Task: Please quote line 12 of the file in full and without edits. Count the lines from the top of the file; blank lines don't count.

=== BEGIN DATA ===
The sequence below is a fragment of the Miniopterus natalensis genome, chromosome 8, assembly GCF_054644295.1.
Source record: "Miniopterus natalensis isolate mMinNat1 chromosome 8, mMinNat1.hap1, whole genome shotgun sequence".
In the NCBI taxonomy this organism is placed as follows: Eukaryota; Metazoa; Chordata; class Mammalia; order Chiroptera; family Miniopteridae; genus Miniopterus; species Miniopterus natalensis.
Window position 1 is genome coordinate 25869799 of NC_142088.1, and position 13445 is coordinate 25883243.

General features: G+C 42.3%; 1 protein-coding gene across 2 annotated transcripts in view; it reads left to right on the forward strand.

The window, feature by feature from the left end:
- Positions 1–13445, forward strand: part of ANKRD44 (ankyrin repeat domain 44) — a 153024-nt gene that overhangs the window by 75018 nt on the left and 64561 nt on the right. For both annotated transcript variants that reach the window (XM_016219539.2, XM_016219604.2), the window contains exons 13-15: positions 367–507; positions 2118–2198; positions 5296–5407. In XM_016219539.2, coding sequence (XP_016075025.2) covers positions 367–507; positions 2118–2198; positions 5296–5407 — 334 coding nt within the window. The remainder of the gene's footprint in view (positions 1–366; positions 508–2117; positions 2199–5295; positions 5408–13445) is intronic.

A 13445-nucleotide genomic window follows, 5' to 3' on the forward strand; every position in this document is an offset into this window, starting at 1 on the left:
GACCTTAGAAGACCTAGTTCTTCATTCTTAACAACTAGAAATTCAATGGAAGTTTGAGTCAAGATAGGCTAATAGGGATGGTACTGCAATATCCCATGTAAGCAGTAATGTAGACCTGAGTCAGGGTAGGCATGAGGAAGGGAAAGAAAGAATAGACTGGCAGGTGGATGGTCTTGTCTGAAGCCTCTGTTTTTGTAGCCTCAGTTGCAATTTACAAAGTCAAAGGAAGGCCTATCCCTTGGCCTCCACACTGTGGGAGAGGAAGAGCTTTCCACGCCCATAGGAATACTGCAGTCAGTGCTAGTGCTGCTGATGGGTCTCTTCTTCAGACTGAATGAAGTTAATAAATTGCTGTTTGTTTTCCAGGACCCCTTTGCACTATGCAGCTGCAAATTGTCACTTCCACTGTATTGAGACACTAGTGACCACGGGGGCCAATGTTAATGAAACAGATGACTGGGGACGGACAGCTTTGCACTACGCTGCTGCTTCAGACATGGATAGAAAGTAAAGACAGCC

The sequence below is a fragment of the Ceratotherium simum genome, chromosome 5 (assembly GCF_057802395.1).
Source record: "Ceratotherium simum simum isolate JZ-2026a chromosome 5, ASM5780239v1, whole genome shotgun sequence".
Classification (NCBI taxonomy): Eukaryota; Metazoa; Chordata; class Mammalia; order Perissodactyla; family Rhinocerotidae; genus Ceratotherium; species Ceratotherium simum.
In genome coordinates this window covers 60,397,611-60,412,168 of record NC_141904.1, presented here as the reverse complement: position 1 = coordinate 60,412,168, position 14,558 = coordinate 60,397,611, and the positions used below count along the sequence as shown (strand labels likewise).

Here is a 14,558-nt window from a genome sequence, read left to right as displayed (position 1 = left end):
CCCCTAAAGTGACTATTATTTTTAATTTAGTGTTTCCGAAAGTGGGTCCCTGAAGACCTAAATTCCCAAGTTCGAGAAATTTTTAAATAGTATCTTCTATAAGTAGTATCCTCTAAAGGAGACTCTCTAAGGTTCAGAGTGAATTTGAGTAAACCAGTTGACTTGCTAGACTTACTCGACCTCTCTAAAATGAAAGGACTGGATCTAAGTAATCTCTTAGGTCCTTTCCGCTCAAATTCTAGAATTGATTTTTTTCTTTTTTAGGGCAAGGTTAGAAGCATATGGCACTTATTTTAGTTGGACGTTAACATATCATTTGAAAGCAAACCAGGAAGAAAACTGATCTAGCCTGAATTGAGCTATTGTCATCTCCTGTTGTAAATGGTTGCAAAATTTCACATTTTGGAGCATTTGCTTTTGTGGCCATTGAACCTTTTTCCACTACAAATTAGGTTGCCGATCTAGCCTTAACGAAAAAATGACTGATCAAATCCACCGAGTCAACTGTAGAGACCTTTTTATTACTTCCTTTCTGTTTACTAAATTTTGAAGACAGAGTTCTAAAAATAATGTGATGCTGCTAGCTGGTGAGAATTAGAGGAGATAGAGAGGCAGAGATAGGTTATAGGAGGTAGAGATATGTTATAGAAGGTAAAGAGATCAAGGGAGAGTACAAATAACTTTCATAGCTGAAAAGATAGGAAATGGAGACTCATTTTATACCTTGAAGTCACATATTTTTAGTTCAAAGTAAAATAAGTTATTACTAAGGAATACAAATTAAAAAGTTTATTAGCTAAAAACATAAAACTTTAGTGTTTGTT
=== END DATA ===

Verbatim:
Classification (NCBI taxonomy): Eukaryota; Metazoa; Chordata; class Mammalia; order Perissodactyla; family Rhinocerotidae; genus Ceratotherium; species Ceratotherium simum.